AN EXHAUSTED doctor has shared shocking photos of him at work drenched in sweat as he works non stop on India's Covid frontline.
Dr Sohil Makwana posted two startling photos – one of him dressed head-to-toe in PPE and another in a soaked shirt – as new cases in the country soared past 400,000 a day.
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However, the dedicated medic was quick to point out he was "proud to serve" his country and help in the uphill battle to combat the spread of the killer virus.
He tweeted: "Talking on the behalf of all doctors and health workers.. we are really working hard away from our family.. sometimes a foot away from positive patient, sometimes an inch away from critically ill oldies."
The doctor then pleaded: "I request please go for vaccination.. it's (the) only solution! Stay safe."
His post was retweeted nearly 17,000 times and received more than 132,000 likes as of this morning.
A further 401,993 cases were reported in the vast country earlier today – the first time the 400,000 mark has been surpassed.
There were also reportedly 4,331 new deaths in the previous 24 hours as hospitals were pushed to breaking point.
And some expert have worryingly claimed the true figures could be ten times higher.
Earlier a horror fire at a specialist Covid hospital in India killed at least 18 people as its virus crisis continues to spiral out of control.
The deadly blaze was sparked in the western state of Gujarat late on Friday night, in the hard-hit country's latest deadly hospital tragedy.
It started around midnight in the intensive care ward of the Patel Welfare Hospital – a designated pandemic facility – in Bharuch city.
"Sixteen patients and two staff members have died in the fire. Twelve of them died due to fire and smoke," said R.V. Chudasama, a superintendent of police in Bharuch.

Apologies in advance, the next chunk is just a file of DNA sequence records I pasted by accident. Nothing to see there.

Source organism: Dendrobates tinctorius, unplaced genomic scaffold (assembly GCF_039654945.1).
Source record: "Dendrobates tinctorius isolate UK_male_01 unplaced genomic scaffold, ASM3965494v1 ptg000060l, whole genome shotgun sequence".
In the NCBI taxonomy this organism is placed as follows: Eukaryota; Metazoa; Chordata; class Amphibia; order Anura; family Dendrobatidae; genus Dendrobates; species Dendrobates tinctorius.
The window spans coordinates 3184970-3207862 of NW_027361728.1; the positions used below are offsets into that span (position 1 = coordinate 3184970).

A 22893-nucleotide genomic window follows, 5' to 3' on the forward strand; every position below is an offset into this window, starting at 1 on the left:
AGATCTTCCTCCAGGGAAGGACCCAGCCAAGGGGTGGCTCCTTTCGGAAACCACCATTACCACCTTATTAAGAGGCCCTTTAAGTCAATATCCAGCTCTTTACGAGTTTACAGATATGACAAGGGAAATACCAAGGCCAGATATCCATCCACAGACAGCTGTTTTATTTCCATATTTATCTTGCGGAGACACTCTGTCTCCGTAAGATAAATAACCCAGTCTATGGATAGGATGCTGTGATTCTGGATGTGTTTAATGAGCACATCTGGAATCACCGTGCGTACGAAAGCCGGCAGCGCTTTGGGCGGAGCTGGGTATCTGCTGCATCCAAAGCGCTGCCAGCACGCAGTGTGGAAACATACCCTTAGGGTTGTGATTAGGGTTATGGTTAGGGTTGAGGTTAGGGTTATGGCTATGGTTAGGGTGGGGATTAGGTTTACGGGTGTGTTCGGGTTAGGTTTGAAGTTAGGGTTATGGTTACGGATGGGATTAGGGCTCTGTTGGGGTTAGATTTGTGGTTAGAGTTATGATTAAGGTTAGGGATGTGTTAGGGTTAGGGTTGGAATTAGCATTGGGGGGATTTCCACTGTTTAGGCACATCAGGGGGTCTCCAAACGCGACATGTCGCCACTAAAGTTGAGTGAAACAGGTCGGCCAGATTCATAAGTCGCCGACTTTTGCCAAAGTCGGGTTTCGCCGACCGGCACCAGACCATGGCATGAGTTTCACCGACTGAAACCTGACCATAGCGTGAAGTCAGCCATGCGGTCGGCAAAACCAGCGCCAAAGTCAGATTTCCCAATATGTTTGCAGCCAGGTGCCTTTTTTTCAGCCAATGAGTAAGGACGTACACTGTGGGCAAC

"Preliminary investigation shows the fire was caused because of a short circuit."
Local news channels showed footage of a hospital ward completely destroyed in the fire.
Prime Minister Narendra Modi said in a tweet he was "pained by the loss of lives due to a fire at a hospital in Bharuch."
India's healthcare system is struggling to cope with the coronavirus crisis, which has killed 211,853 people and infected more than 19 million.
It now has the second highest total number of coronavirus infections in the world after the United States.
A dozen people were reported killed after another deadly fire in a hospital treating Covid patients in a suburb of Mumbai on April 23.
Earlier 22 patients died at a public hospital in Maharashtra where Mumbai is located when oxygen supplies ran out due to a leaking tank.
The latest tragedy comes as India prepares to start a new vaccination drive, despite some states warning they do not have enough doses to handle demand.
India is the world's largest producer of vaccines, but is still struggling to get supplies to its 1.4 billion population.
Modi hosted an emergency cabinet meeting on Friday, and it was announced today that all adults over 18 were to be vaccinated.
But some states have already said they will not be able to manage this due to a lack of supplies.
New Delhi's health minister, Satyender Jain, revealed the capital does not have the doses to vaccinate those aged 18 to 44 .
The city's chief minister, Arvind Kejriwal, said: "We hope that we will get vaccines tomorrow or the day after … I ask you to please not queue up at vaccination centres on Saturday."
The Sun Online has revealed how desperate Indians have been turning to witch doctors who brand them with hot irons to rid them of Covid.
Many resort to the excruciating treatment as they believe Covid is an “evil spirit”, Ashita Rebecca Singh, doctor in the north west of Maharashtra state, revealed.
The countrymade it through the first wave of the pandemic when it went into a strict lockdown between March 25 and May 31, 2020.
After the lockdown was lifted, the country was hit by a wave of infections but hospitals were not overwhelmed.
Scared of the repercussions of economic shutdown – which weighed heavy on a system already struggling with poverty – India was allowed to proceed with everyday life.
One of India’s leading virologists, Dr Shahid Jameel, said: “We let our guard down. It was complacency.”
In March 2021, India was declared reopen.
Cricket matches, and massive religious festivals, all largely maskless, were held.
Dr Jameel, of Ashoka University, said: “These were all possible super-spreader events.”
Now, the national government is relying on local authorities to handle the outbreak.
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